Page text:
By Brook, James
01/02/2012

Take extra care when driving this winter

Winter driving - Coping with cold, snow and ice

Winter is the season requiring most care and preparation if you're to stay safe on the roads.

Below are some tips for driving through the winter

Battery and electrics

Check your battery  - Batteries rarely last longer than five years.  Replacing one near the end of its life can save a lot of time and inconvenience at the side of the road.

Avoid running electrical systems any longer than needed– turn the heater fan down and switch the heated rear window off once windows are clear, it can also help not to have the stereo when starting the car up on especially cold mornings.

If the car stands idle most of the weekend a regular overnight trickle charge is a good idea to give the battery a chance to revive.

Be prepared

Stock up on Antifreeze – make sure your windows and windscreens are fully clear of snow and ice before you start your journey.

Check your Antifreeze levels - Antifreeze costs only a few pounds, but a frozen and cracked engine block will cost  hundreds of pounds to repair.

Most modern cars use long-life antifreeze - it's important to use the right type and avoid mixing different types.  Check the handbook or ask a dealer for advice.

Make sure that wipers are switched off  when leaving your car after a journey, when there's risk of freezing. If you don't and the blades freeze to the screen, you could damage the blades or wiper motor when you turn the ignition on.

Visibility

Check your bulbs - Make sure that all bulbs are working and that lenses are clean. When roads are really mucky you might need to clean lights after every journey. Keep the number plates clean too, as you can be fined if they are dirty and illegible.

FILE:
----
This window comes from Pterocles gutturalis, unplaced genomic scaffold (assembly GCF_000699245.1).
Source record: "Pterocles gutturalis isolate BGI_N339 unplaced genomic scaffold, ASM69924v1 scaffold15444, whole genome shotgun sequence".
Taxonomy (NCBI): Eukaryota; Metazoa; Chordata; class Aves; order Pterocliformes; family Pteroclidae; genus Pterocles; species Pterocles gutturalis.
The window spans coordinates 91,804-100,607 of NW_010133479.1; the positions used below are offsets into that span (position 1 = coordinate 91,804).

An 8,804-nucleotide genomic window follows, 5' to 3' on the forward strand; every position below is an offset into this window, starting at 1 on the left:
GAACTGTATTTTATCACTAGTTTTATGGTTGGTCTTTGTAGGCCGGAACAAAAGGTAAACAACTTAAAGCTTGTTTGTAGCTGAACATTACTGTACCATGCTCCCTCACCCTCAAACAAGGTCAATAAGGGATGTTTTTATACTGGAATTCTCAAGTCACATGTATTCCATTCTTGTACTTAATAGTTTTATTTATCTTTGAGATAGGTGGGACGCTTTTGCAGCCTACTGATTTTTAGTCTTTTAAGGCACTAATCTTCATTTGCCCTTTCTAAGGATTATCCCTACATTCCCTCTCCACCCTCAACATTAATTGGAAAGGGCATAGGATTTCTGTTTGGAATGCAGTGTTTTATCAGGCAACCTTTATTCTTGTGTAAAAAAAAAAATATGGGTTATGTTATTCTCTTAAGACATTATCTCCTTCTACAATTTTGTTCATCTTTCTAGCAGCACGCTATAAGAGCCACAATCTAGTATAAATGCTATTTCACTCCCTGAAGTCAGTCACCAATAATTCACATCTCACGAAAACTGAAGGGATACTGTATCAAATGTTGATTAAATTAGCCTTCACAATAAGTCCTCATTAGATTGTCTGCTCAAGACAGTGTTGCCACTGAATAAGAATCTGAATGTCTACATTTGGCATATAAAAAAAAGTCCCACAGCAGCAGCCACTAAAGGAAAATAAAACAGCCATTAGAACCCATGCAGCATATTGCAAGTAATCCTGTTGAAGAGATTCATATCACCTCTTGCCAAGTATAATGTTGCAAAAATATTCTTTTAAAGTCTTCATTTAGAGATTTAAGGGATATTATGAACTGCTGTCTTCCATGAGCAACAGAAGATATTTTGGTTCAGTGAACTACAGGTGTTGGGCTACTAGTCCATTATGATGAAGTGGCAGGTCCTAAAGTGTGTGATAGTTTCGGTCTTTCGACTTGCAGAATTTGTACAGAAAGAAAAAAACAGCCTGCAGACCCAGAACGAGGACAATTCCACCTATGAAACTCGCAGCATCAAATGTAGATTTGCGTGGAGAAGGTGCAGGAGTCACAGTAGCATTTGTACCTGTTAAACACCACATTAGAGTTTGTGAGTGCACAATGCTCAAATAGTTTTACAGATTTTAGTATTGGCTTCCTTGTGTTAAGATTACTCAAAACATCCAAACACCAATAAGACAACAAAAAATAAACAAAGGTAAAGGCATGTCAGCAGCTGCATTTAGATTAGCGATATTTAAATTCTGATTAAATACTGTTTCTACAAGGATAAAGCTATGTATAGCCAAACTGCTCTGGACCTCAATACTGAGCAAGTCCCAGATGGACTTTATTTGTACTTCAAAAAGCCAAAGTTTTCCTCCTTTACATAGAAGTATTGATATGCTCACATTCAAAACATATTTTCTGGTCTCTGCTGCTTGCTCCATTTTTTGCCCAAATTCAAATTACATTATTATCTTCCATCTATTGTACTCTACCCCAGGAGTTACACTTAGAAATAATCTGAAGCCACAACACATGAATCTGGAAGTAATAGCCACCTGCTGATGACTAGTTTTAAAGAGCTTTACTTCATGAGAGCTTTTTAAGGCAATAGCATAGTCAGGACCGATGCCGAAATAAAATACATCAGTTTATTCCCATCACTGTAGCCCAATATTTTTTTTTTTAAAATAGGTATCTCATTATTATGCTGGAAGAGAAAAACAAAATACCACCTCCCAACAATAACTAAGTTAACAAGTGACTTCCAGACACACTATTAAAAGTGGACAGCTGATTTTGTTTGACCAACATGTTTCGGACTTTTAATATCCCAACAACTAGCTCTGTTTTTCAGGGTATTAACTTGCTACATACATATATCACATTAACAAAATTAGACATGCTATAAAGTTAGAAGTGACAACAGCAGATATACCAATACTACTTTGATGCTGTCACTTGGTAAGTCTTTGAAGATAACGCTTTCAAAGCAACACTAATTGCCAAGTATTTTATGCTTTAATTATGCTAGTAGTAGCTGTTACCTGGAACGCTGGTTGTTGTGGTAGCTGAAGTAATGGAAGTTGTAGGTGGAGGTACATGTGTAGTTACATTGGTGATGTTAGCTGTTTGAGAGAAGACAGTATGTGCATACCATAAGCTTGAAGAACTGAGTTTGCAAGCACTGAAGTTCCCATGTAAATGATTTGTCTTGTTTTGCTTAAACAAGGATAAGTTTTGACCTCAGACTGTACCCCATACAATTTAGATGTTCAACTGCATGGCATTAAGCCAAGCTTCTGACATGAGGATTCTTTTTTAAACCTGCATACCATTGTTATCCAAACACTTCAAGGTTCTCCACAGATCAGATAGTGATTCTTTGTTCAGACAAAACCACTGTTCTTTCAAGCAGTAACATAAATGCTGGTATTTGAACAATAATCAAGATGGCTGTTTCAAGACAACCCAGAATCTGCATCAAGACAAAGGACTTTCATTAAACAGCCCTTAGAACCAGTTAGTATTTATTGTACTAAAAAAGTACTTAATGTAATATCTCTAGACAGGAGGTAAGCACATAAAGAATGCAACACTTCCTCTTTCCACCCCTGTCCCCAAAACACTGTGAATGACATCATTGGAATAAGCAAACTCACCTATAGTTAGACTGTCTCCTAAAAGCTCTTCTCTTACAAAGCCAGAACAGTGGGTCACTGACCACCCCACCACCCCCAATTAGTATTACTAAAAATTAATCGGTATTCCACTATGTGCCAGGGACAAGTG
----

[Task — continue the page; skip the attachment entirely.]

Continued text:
If you have to clear snow from the car it's important to clear it from the lights - front and back - as well as from the glass and roof. Falling snow from a moving car can cause a serious hazard to other road users as well as yourself.

You must use headlights when visibility is seriously reduced. You may also use front or rear fog lights but these must be switched off when visibility improves as they can dazzle other road users and obscure your brake lights.

Driving in snow and ice

Be extra careful.

Gentle manoeuvres are the key to safe driving - stopping distances are 10 times longer in ice and snow.

Wear comfortable, dry shoes for driving.

Pull away in second gear, easing your foot off the clutch gently to avoid wheel-spin.

Up hill -  avoid having to stop part way up by waiting until it is clear of other cars or by leaving plenty of room to the car in front. Keep a constant speed, choosing the most suitable gear well in advance to avoid having to change down on the hill.

Down hill -  reduce your speed before the hill, use a low gear and try to avoid using the brakes. Leave as much room as possible between you and the car in front.

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